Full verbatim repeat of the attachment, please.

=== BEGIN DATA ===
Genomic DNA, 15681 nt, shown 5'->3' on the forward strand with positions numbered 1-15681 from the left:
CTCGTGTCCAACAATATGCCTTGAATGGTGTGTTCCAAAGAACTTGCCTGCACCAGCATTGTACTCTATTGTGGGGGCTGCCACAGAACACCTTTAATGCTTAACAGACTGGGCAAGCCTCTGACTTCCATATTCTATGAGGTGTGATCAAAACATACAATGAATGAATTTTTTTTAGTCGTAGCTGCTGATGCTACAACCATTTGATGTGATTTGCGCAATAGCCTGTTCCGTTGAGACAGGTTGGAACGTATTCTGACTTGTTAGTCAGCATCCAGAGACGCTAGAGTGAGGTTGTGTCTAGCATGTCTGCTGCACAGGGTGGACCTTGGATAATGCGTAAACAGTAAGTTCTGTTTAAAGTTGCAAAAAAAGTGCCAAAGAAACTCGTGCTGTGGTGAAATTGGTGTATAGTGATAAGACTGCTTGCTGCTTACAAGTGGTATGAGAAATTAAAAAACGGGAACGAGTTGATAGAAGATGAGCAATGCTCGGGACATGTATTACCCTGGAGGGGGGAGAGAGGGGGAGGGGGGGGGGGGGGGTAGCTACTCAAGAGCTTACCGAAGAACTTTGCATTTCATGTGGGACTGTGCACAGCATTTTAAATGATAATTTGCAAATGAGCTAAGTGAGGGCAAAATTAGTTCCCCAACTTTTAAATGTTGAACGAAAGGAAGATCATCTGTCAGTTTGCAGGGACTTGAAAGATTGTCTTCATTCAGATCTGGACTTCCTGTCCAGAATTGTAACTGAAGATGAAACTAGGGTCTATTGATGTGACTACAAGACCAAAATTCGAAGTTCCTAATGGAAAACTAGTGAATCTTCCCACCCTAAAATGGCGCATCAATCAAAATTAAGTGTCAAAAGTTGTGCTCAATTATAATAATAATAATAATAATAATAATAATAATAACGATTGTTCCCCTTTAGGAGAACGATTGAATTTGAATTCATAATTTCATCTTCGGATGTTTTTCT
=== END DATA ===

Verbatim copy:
Genomic DNA, 15681 nt, shown 5'->3' on the forward strand with positions numbered 1-15681 from the left:
CTCGTGTCCAACAATATGCCTTGAATGGTGTGTTCCAAAGAACTTGCCTGCACCAGCATTGTACTCTATTGTGGGGGCTGCCACAGAACACCTTTAATGCTTAACAGACTGGGCAAGCCTCTGACTTCCATATTCTATGAGGTGTGATCAAAACATACAATGAATGAATTTTTTTTAGTCGTAGCTGCTGATGCTACAACCATTTGATGTGATTTGCGCAATAGCCTGTTCCGTTGAGACAGGTTGGAACGTATTCTGACTTGTTAGTCAGCATCCAGAGACGCTAGAGTGAGGTTGTGTCTAGCATGTCTGCTGCACAGGGTGGACCTTGGATAATGCGTAAACAGTAAGTTCTGTTTAAAGTTGCAAAAAAAGTGCCAAAGAAACTCGTGCTGTGGTGAAATTGGTGTATAGTGATAAGACTGCTTGCTGCTTACAAGTGGTATGAGAAATTAAAAAACGGGAACGAGTTGATAGAAGATGAGCAATGCTCGGGACATGTATTACCCTGGAGGGGGGAGAGAGGGGGAGGGGGGGGGGGGGGGTAGCTACTCAAGAGCTTACCGAAGAACTTTGCATTTCATGTGGGACTGTGCACAGCATTTTAAATGATAATTTGCAAATGAGCTAAGTGAGGGCAAAATTAGTTCCCCAACTTTTAAATGTTGAACGAAAGGAAGATCATCTGTCAGTTTGCAGGGACTTGAAAGATTGTCTTCATTCAGATCTGGACTTCCTGTCCAGAATTGTAACTGAAGATGAAACTAGGGTCTATTGATGTGACTACAAGACCAAAATTCGAAGTTCCTAATGGAAAACTAGTGAATCTTCCCACCCTAAAATGGCGCATCAATCAAAATTAAGTGTCAAAAGTTGTGCTCAATTATAATAATAATAATAATAATAATAATAATAATAACGATTGTTCCCCTTTAGGAGAACGATTGAATTTGAATTCATAATTTCATCTTCGGATGTTTTTCT